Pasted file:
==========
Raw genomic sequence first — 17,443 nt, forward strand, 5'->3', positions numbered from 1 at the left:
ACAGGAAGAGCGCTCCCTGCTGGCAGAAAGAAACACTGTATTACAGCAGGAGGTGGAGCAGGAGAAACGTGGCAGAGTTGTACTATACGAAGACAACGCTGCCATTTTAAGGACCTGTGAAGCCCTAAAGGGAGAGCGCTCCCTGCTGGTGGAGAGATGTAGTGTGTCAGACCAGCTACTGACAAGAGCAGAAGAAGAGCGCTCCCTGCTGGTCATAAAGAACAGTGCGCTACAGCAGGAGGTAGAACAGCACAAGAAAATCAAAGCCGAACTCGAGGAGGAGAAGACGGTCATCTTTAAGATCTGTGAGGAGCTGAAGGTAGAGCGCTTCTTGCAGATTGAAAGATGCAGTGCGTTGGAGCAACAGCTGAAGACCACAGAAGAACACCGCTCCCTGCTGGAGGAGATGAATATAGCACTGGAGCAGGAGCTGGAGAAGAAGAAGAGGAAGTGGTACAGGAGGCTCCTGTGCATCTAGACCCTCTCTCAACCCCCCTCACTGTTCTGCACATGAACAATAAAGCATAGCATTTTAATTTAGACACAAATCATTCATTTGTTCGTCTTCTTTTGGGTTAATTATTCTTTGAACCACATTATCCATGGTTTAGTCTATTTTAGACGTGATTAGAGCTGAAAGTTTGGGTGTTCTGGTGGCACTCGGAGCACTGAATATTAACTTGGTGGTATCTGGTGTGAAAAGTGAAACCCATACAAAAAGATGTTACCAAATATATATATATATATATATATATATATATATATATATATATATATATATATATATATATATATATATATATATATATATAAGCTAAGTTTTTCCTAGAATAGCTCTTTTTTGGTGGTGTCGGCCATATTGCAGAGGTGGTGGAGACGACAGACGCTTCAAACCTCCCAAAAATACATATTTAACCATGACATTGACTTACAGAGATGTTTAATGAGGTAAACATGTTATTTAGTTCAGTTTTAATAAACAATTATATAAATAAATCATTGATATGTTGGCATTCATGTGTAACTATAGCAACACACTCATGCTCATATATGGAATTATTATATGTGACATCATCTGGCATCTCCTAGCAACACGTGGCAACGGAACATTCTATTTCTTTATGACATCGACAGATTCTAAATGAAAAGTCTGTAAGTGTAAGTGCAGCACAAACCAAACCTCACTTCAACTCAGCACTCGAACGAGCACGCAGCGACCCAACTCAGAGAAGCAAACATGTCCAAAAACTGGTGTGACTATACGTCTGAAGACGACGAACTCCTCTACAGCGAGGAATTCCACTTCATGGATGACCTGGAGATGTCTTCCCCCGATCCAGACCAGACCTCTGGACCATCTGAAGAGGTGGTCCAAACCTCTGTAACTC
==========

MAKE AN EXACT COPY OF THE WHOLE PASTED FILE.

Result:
Raw genomic sequence first — 17,443 nt, forward strand, 5'->3', positions numbered from 1 at the left:
ACAGGAAGAGCGCTCCCTGCTGGCAGAAAGAAACACTGTATTACAGCAGGAGGTGGAGCAGGAGAAACGTGGCAGAGTTGTACTATACGAAGACAACGCTGCCATTTTAAGGACCTGTGAAGCCCTAAAGGGAGAGCGCTCCCTGCTGGTGGAGAGATGTAGTGTGTCAGACCAGCTACTGACAAGAGCAGAAGAAGAGCGCTCCCTGCTGGTCATAAAGAACAGTGCGCTACAGCAGGAGGTAGAACAGCACAAGAAAATCAAAGCCGAACTCGAGGAGGAGAAGACGGTCATCTTTAAGATCTGTGAGGAGCTGAAGGTAGAGCGCTTCTTGCAGATTGAAAGATGCAGTGCGTTGGAGCAACAGCTGAAGACCACAGAAGAACACCGCTCCCTGCTGGAGGAGATGAATATAGCACTGGAGCAGGAGCTGGAGAAGAAGAAGAGGAAGTGGTACAGGAGGCTCCTGTGCATCTAGACCCTCTCTCAACCCCCCTCACTGTTCTGCACATGAACAATAAAGCATAGCATTTTAATTTAGACACAAATCATTCATTTGTTCGTCTTCTTTTGGGTTAATTATTCTTTGAACCACATTATCCATGGTTTAGTCTATTTTAGACGTGATTAGAGCTGAAAGTTTGGGTGTTCTGGTGGCACTCGGAGCACTGAATATTAACTTGGTGGTATCTGGTGTGAAAAGTGAAACCCATACAAAAAGATGTTACCAAATATATATATATATATATATATATATATATATATATATATATATATATATATATATATATATATATATATATATATATATAAGCTAAGTTTTTCCTAGAATAGCTCTTTTTTGGTGGTGTCGGCCATATTGCAGAGGTGGTGGAGACGACAGACGCTTCAAACCTCCCAAAAATACATATTTAACCATGACATTGACTTACAGAGATGTTTAATGAGGTAAACATGTTATTTAGTTCAGTTTTAATAAACAATTATATAAATAAATCATTGATATGTTGGCATTCATGTGTAACTATAGCAACACACTCATGCTCATATATGGAATTATTATATGTGACATCATCTGGCATCTCCTAGCAACACGTGGCAACGGAACATTCTATTTCTTTATGACATCGACAGATTCTAAATGAAAAGTCTGTAAGTGTAAGTGCAGCACAAACCAAACCTCACTTCAACTCAGCACTCGAACGAGCACGCAGCGACCCAACTCAGAGAAGCAAACATGTCCAAAAACTGGTGTGACTATACGTCTGAAGACGACGAACTCCTCTACAGCGAGGAATTCCACTTCATGGATGACCTGGAGATGTCTTCCCCCGATCCAGACCAGACCTCTGGACCATCTGAAGAGGTGGTCCAAACCTCTGTAACTC